Book Image

Amazon SageMaker Best Practices

By : Sireesha Muppala, Randy DeFauw, Shelbee Eigenbrode
Book Image

Amazon SageMaker Best Practices

By: Sireesha Muppala, Randy DeFauw, Shelbee Eigenbrode

Overview of this book

Amazon SageMaker is a fully managed AWS service that provides the ability to build, train, deploy, and monitor machine learning models. The book begins with a high-level overview of Amazon SageMaker capabilities that map to the various phases of the machine learning process to help set the right foundation. You'll learn efficient tactics to address data science challenges such as processing data at scale, data preparation, connecting to big data pipelines, identifying data bias, running A/B tests, and model explainability using Amazon SageMaker. As you advance, you'll understand how you can tackle the challenge of training at scale, including how to use large data sets while saving costs, monitoring training resources to identify bottlenecks, speeding up long training jobs, and tracking multiple models trained for a common goal. Moving ahead, you'll find out how you can integrate Amazon SageMaker with other AWS to build reliable, cost-optimized, and automated machine learning applications. In addition to this, you'll build ML pipelines integrated with MLOps principles and apply best practices to build secure and performant solutions. By the end of the book, you'll confidently be able to apply Amazon SageMaker's wide range of capabilities to the full spectrum of machine learning workflows.
Table of Contents (20 chapters)
Section 1: Processing Data at Scale
Section 2: Model Training Challenges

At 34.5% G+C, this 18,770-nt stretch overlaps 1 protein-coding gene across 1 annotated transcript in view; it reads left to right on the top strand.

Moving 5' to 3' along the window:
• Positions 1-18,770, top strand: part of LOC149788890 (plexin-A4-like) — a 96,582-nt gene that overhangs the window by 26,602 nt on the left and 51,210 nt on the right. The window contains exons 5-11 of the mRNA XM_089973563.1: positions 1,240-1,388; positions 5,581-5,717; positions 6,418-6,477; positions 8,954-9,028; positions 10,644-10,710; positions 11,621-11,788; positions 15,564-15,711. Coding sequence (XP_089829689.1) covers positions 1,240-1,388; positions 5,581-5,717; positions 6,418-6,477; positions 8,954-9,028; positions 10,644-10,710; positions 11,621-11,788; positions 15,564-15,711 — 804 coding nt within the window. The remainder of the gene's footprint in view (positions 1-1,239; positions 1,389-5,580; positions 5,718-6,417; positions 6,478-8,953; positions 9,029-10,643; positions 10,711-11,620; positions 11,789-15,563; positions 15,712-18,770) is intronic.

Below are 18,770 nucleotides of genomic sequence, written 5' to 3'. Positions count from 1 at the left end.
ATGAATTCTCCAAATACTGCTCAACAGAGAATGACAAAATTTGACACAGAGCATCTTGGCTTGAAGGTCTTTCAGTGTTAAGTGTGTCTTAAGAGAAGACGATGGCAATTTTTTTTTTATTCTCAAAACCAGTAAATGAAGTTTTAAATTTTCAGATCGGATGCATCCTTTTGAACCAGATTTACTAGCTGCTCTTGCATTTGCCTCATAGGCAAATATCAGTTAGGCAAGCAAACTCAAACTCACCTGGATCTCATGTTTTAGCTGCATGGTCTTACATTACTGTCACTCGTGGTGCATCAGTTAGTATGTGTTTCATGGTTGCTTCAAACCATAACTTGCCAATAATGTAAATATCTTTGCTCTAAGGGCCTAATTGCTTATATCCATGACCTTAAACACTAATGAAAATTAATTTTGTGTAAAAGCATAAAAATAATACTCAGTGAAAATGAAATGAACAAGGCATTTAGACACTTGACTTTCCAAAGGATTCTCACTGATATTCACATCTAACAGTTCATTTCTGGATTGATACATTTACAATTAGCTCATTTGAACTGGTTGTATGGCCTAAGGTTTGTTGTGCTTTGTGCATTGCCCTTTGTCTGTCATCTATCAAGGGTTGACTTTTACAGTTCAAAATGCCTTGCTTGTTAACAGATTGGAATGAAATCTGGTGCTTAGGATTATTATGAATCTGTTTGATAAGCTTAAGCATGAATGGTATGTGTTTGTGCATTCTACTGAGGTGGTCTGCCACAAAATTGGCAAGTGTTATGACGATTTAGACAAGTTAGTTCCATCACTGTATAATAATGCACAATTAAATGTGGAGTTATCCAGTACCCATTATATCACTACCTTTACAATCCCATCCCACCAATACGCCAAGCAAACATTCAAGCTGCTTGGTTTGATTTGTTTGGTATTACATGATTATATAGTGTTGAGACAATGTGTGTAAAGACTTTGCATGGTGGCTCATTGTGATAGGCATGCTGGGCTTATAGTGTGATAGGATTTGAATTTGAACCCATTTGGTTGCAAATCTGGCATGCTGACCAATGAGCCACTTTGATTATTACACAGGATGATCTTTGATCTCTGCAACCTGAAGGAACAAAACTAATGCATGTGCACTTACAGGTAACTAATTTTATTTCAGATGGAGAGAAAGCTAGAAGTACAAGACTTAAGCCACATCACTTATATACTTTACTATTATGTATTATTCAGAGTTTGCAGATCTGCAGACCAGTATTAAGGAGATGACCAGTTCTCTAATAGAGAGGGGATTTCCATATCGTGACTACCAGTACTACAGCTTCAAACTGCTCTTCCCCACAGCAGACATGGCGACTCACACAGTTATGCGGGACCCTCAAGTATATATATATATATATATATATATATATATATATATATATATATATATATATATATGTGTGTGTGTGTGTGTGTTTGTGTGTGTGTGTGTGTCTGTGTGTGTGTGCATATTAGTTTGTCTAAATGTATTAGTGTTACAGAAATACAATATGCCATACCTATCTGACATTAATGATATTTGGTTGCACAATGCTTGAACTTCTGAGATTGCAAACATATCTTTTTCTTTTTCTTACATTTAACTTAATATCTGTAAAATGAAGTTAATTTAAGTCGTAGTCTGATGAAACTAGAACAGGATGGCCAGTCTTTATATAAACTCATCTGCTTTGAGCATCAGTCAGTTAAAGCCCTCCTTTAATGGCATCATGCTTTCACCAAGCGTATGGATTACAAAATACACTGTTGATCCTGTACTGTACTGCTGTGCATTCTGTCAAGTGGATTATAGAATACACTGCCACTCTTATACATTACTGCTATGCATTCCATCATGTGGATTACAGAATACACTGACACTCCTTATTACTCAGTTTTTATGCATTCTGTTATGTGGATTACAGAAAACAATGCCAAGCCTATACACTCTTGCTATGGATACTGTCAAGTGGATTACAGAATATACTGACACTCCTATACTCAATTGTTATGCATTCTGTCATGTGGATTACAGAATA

Section 3: Manage and Monitor Models
Section 4: Automate and Operationalize Machine Learning

Conventions used

There are a number of text conventions used throughout this book.

Code in text: Indicates code words in text, database table names, folder names, filenames, file extensions, pathnames, dummy URLs, user input, and Twitter handles. Here is an example: "To use Amazon SageMaker Debugger, you must enhance Estimator with three additional configuration parameters: DebuggerHookConfig, Rules, and ProfilerConfig."

A block of code is set as follows:

#Feature group name
weather_feature_group_name_offline = 'weather-feature-group-offline' + strftime('%d-%H-%M-%S', gmtime())

When we wish to draw your attention to a particular part of a code block, the relevant lines or items are set in bold:

def train_step(model, data, target):
       output = model(data)
       long_target = target.long()
       loss = F.nll_loss(output, long_target, reduction="mean")
       return output, loss
    return output, loss 

Any command-line input or output is written as follows:

$ mkdir css
$ cd css

Bold: Indicates a new term, an important word, or words that you see onscreen. For instance, words in menus or dialog boxes appear in bold. Here is an example: "Keep in mind that when you use multiple instances in the training cluster, all instances should be in the same Availability Zone."

Tips or important notes

Appear like this.